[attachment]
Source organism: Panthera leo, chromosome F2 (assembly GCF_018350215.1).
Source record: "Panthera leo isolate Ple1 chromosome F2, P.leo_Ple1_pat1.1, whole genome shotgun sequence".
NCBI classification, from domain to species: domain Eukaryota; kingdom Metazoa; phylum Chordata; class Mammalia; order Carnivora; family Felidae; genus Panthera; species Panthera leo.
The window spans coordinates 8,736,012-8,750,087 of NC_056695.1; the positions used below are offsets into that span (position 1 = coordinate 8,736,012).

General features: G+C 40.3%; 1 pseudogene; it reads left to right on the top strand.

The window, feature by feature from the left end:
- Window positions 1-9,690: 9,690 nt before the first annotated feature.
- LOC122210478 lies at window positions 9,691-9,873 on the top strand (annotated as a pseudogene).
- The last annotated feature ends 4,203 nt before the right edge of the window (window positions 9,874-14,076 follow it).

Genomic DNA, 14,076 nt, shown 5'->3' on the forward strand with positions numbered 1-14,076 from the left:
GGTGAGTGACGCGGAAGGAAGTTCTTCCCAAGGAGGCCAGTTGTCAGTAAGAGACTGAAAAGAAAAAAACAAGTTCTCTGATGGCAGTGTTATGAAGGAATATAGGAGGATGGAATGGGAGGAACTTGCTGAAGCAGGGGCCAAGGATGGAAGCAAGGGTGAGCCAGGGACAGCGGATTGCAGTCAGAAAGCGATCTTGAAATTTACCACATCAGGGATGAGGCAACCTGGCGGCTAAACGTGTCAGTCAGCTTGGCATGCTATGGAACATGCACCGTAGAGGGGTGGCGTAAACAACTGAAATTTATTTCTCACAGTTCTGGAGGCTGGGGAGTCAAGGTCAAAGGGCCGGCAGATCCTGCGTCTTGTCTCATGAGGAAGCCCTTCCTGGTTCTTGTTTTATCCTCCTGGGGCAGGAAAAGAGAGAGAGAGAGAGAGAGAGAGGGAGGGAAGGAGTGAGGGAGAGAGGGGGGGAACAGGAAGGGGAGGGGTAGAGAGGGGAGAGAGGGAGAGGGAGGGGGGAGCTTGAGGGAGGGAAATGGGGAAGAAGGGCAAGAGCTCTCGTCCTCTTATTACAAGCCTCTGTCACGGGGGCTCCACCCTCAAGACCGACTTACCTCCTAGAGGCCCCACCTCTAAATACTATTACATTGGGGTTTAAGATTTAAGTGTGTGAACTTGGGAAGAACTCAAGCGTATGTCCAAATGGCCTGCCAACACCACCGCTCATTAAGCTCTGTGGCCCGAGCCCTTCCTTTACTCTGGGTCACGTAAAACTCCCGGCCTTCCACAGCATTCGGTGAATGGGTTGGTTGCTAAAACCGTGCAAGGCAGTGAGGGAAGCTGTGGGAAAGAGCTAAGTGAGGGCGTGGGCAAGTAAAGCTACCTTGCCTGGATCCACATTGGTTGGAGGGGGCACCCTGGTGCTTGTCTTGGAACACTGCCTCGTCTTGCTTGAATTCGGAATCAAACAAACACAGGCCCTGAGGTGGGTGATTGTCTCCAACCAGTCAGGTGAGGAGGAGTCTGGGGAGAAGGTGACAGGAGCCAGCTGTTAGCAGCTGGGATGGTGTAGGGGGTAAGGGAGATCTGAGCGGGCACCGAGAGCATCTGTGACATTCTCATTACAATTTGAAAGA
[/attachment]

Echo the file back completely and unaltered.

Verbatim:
Source organism: Panthera leo, chromosome F2 (assembly GCF_018350215.1).
Source record: "Panthera leo isolate Ple1 chromosome F2, P.leo_Ple1_pat1.1, whole genome shotgun sequence".
NCBI classification, from domain to species: domain Eukaryota; kingdom Metazoa; phylum Chordata; class Mammalia; order Carnivora; family Felidae; genus Panthera; species Panthera leo.
The window spans coordinates 8,736,012-8,750,087 of NC_056695.1; the positions used below are offsets into that span (position 1 = coordinate 8,736,012).

General features: G+C 40.3%; 1 pseudogene; it reads left to right on the top strand.

The window, feature by feature from the left end:
- Window positions 1-9,690: 9,690 nt before the first annotated feature.
- LOC122210478 lies at window positions 9,691-9,873 on the top strand (annotated as a pseudogene).
- The last annotated feature ends 4,203 nt before the right edge of the window (window positions 9,874-14,076 follow it).

Genomic DNA, 14,076 nt, shown 5'->3' on the forward strand with positions numbered 1-14,076 from the left:
GGTGAGTGACGCGGAAGGAAGTTCTTCCCAAGGAGGCCAGTTGTCAGTAAGAGACTGAAAAGAAAAAAACAAGTTCTCTGATGGCAGTGTTATGAAGGAATATAGGAGGATGGAATGGGAGGAACTTGCTGAAGCAGGGGCCAAGGATGGAAGCAAGGGTGAGCCAGGGACAGCGGATTGCAGTCAGAAAGCGATCTTGAAATTTACCACATCAGGGATGAGGCAACCTGGCGGCTAAACGTGTCAGTCAGCTTGGCATGCTATGGAACATGCACCGTAGAGGGGTGGCGTAAACAACTGAAATTTATTTCTCACAGTTCTGGAGGCTGGGGAGTCAAGGTCAAAGGGCCGGCAGATCCTGCGTCTTGTCTCATGAGGAAGCCCTTCCTGGTTCTTGTTTTATCCTCCTGGGGCAGGAAAAGAGAGAGAGAGAGAGAGAGAGAGGGAGGGAAGGAGTGAGGGAGAGAGGGGGGGAACAGGAAGGGGAGGGGTAGAGAGGGGAGAGAGGGAGAGGGAGGGGGGAGCTTGAGGGAGGGAAATGGGGAAGAAGGGCAAGAGCTCTCGTCCTCTTATTACAAGCCTCTGTCACGGGGGCTCCACCCTCAAGACCGACTTACCTCCTAGAGGCCCCACCTCTAAATACTATTACATTGGGGTTTAAGATTTAAGTGTGTGAACTTGGGAAGAACTCAAGCGTATGTCCAAATGGCCTGCCAACACCACCGCTCATTAAGCTCTGTGGCCCGAGCCCTTCCTTTACTCTGGGTCACGTAAAACTCCCGGCCTTCCACAGCATTCGGTGAATGGGTTGGTTGCTAAAACCGTGCAAGGCAGTGAGGGAAGCTGTGGGAAAGAGCTAAGTGAGGGCGTGGGCAAGTAAAGCTACCTTGCCTGGATCCACATTGGTTGGAGGGGGCACCCTGGTGCTTGTCTTGGAACACTGCCTCGTCTTGCTTGAATTCGGAATCAAACAAACACAGGCCCTGAGGTGGGTGATTGTCTCCAACCAGTCAGGTGAGGAGGAGTCTGGGGAGAAGGTGACAGGAGCCAGCTGTTAGCAGCTGGGATGGTGTAGGGGGTAAGGGAGATCTGAGCGGGCACCGAGAGCATCTGTGACATTCTCATTACAATTTGAAAGA